I found the top floor, with the earlier items, the most interesting. The floor below had a large display of bags from the 20th century, including expensive examples by designers and bags previously owned by celebrities including Madonna, Elizabeth Taylor and Hilary Clinton. They even had one from a certain Prime Minister, whose name I can’t bring myself to mention.
It’s amazing how many different styles of bag there have been, some of them quite vulgar! A surprising range of materials have been used to make them too from bamboo, beads, feathers, perspex, bottle tops, plastic cables and the skins of various animals including crocodiles, stingrays, leopards, and armadillos. Some of the animal skin bags being particularly horrible in that they included heads, legs, tails and other body parts as decoration.
If I hadn’t been encouraged by my wife, I’d never had thought of visiting the museum. But I found it fascinating and worth taking the time out to have a look around even for those of us with no interest whatsoever in fashion for the insights into social history. .
During our previous visits to Haarlem, we’ve passed the entrance to the Teylers Museum, which stands on the Spaarn embankment, many times, but I’d never visited.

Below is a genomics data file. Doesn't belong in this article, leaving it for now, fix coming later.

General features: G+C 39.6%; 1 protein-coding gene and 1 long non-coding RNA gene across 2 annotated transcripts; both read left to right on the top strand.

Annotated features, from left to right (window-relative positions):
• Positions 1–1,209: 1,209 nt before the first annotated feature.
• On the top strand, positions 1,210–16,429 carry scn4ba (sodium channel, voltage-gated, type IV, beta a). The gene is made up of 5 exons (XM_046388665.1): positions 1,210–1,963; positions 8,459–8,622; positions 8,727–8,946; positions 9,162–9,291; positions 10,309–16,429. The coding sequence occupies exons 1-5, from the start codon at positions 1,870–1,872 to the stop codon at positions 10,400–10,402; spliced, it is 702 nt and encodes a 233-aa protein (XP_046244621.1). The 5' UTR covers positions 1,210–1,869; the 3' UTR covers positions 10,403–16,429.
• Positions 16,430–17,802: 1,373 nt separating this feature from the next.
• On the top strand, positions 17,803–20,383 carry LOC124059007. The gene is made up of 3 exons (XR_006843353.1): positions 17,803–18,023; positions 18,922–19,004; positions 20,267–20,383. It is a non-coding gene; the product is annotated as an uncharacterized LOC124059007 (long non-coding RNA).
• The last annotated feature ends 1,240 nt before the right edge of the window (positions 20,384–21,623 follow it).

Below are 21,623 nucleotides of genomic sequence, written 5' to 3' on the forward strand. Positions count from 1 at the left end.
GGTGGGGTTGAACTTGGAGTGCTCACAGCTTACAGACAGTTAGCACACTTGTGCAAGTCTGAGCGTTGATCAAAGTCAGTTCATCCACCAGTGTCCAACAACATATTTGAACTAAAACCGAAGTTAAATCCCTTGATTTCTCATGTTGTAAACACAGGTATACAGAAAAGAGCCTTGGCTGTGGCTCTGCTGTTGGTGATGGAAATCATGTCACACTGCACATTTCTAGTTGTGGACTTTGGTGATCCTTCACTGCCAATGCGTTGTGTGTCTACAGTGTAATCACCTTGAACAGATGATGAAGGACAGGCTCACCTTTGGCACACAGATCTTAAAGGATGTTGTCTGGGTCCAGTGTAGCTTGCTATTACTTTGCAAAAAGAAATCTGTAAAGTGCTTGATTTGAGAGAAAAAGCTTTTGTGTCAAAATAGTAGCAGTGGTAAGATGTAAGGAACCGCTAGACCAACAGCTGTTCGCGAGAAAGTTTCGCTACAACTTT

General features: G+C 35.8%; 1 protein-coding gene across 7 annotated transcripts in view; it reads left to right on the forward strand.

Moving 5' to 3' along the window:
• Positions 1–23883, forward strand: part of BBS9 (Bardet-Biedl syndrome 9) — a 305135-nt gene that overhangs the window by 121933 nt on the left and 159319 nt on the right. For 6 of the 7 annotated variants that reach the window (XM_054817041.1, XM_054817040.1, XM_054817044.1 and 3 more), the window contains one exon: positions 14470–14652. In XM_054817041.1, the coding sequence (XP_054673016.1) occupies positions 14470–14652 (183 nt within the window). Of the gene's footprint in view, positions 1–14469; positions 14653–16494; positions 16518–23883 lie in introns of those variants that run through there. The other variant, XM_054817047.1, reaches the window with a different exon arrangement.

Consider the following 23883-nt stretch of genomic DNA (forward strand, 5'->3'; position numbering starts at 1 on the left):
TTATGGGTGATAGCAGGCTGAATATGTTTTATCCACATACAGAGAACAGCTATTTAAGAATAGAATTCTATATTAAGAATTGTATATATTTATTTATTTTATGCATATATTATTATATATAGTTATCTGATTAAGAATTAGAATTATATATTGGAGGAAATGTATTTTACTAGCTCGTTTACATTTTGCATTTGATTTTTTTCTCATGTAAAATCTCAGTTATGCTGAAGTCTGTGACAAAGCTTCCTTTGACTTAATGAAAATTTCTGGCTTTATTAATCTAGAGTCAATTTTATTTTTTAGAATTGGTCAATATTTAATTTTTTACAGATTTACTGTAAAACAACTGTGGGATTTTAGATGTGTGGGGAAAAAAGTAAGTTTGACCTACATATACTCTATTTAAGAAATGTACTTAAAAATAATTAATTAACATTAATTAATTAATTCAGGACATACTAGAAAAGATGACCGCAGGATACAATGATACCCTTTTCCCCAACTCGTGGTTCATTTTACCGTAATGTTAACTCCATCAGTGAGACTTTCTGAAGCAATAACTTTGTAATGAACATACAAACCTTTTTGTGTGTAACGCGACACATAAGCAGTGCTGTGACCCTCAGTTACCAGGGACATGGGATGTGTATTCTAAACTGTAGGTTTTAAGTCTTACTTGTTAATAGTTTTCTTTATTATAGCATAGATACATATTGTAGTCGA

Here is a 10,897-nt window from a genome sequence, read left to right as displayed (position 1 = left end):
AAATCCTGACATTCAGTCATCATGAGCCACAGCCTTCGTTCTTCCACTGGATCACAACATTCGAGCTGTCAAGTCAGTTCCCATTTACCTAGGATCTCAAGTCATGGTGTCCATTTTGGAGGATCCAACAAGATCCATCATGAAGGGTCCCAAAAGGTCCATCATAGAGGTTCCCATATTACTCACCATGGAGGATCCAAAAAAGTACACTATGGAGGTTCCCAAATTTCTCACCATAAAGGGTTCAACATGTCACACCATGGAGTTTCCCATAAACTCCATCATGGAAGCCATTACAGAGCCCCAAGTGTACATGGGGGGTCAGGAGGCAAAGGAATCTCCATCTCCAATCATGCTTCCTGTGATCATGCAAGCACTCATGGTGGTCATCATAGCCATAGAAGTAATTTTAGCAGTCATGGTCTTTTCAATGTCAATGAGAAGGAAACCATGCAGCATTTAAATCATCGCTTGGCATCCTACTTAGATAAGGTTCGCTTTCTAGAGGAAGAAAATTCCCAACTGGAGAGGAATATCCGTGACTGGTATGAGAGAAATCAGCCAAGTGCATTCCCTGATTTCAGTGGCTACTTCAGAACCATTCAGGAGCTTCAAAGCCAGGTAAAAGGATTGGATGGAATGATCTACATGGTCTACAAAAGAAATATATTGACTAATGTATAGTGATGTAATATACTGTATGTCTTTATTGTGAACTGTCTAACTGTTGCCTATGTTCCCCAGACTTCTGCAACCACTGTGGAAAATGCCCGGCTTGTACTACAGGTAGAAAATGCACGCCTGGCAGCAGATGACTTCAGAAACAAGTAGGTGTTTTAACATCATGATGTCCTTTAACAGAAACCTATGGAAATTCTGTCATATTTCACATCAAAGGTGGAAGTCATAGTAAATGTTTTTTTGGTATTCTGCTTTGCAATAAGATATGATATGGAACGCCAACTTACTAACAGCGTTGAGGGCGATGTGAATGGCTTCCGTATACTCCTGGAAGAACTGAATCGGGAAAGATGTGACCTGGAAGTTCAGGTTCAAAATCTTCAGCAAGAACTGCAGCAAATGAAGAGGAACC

Open to the public since 1784, it was the first museum in the Netherlands. It was founded after the death of Pieter Teyler van der Hulst (1702-1778) a successful silk merchant and financier who had a wide range of interests in the arts and sciences. In his will, Teyler left two million guilders (roughly 80 million euros) to establish a foundation, to promote theology, the sciences, and the arts. In 1779, the Foundation’s first directors commissioned the young architect Leendert Viervant to design a ‘Books and Art Room’ behind the Foundation House (Fundatiehuis, where Pieter Teyler had lived). The result was the Oval Room, which is still the heart of the museum, although the premises have been expanded considerably since then. In fact, it’s rather like the Tardis. It doesn’t look so big from the outside but once you’re inside there’s a whole series of interconnected rooms and a whole new extension which, from the outside, you wouldn’t know were there.
It’s quite an amazing place. In many ways it’s an old fashioned museum with lots of exhibits, including fossils, minerals, coins and scientific instruments, many in glass display cases. There’s also two galleries of paintings and a large collection of drawings and prints by artists including Michelangelo, Raphael, and Rembrandt. The building itself is also fascinating. We spent a couple of hours looking round but there’s really too much to see during one visit.